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Jaywalking is against the law. You don't try to lock up jaywalkers for 30 years in prison. Prosecutors have discretion. She should have used some.

Of course, that's the culture of prosecuting in the modern US. Even if Carmen Ortiz is replaced, she won't be replaced with anyone who would have done anything differently.

What criminal activities?

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Read Alex Stamos' post.

Aaron wasn't being charged with breaking and entering. He took no actions to circumvent any locks, digital or physical. Downloading as much as you want was not prohibited by the JSTOR contract. The MIT network does not require anyone to be authorized to use it. Aaron did nothing with the articles he downloaded.

So, what criminal activities are you talking about?

And, even if there were some, do you really think 35 years is a proportional response? Really? (See Lawrence Lessig's post.

I think you're missing the point...

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Federal prosecutors routinely overcharge in order to force plea agreements from defendents. Whether they're guilty or innocent. And when I say overcharge, I mean they pile on rediculous numbers of counts and in many cases those some of those charges can't be substantiated by the evidence. That's why it's called "overreach".

In this case, Schwartz committed what amounted to misdemeandors. But the Feds don't make careers off misdemeanors. So they went with felonies. He was originally hit with 4 charges. But since Schwartz didn't want to be labeled a "felon", he decided to go to trial. So what did the federal prosecutors do? They then tacked on 9 more charges so that he was facing up to half a century in prison.

This is what they do. They use the law to intimidate the accused into doing whatever they want. Even if they're innocent. It's illegal, but they get away with it because the general population doesn't know that it's going on.

However

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We all know there was some over-charging going on here. No one in their right mind would believe that even if convicted of something that he'd do anything even approaching 30 years.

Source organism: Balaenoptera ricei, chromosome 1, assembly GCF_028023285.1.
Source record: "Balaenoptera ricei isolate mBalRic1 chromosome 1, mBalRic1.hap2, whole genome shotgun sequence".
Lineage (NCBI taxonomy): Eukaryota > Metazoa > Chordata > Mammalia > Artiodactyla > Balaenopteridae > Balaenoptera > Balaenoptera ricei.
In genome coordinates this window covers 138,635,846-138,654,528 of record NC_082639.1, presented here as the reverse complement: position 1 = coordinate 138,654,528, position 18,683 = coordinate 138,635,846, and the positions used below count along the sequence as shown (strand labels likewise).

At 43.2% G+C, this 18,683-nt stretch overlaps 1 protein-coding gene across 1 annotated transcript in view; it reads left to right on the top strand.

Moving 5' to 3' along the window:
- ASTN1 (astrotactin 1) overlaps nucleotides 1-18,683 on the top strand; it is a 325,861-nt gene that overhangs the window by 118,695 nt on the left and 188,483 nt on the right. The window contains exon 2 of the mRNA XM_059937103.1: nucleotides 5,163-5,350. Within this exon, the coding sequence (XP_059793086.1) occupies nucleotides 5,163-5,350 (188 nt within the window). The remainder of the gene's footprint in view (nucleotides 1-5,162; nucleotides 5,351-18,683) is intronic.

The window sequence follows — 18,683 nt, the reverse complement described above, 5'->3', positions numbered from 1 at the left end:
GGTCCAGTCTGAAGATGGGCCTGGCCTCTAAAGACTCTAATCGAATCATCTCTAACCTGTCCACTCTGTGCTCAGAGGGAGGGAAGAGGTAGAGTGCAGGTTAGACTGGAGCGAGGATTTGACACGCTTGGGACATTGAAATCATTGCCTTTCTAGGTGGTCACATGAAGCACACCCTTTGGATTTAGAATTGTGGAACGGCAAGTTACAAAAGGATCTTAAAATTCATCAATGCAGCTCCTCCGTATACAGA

Exceptions to your point, though

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See the prosecutions (weak and lame) of the big pharmas, where only multiple lives were lost due to corporate malfeasance and decidedly non-open source research findings (see Pfizer, antipsychotic medications, etc)

Ortiz was quite the modest maid when in the presence of the macho corporate overlords.

the wealthy and connected walk

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What is disgusting is the zealousness with which the Government prosecuted Aaron for a crime that had no victim -- these scholarly journals were publicly funded. And how the Government turns a blind eye to people who ordered international war crimes like torture, and have admitted it! And how they turn a blind eye to the people who committed massive financial fraud on Wall St. It's hard to face facts. In America, the wealthy and connected walk and the powerless get fucked. Carmen Ortiz must step down. Same with the Asst. US Atty. We need to know if/why MIT referred the case to the Feds.

don't kid yourself - the

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don't kid yourself - the so-called "wealthy" and "connected" don't always walk. Carmen Ortiz "fucks" other people too and overreaches in many cases - often using illegal tactics to try to "get evidence" against people, which doesn't work. But when she can't "win", she just puts out press releases with the allegations of what she wanted to charge, even with no evidence. She publicly tars and feathers people with no factual evidence. She and her office get off on ruining lives and in this case, she even killed someone. She and her office should not only step down, but they themselves should be prosecuted for their illegal misdeeds.

Awesome! All the charges in

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Awesome! All the charges in the indictment against him shows that they didn't overreach when charging him, because they charged him with all the charges in the indictment!

Not Getting A Pass

But we don't put people in jail for their entire life over stealing a loaf of bread, either. Nor do we conflate shoplifting with terrorism because people with guns sometimes shoot up retail places. That's the level of stretch here. Careerist grandstanding and zealotry.

If you have any doubt that Ortiz is ruthless and ridiculous, see also the Motel Caswell, which she has been trying to strip from a local family for "drug activity at the motel" - said drug activity being on a par with the nearby WalMart, which she is not trying to seize.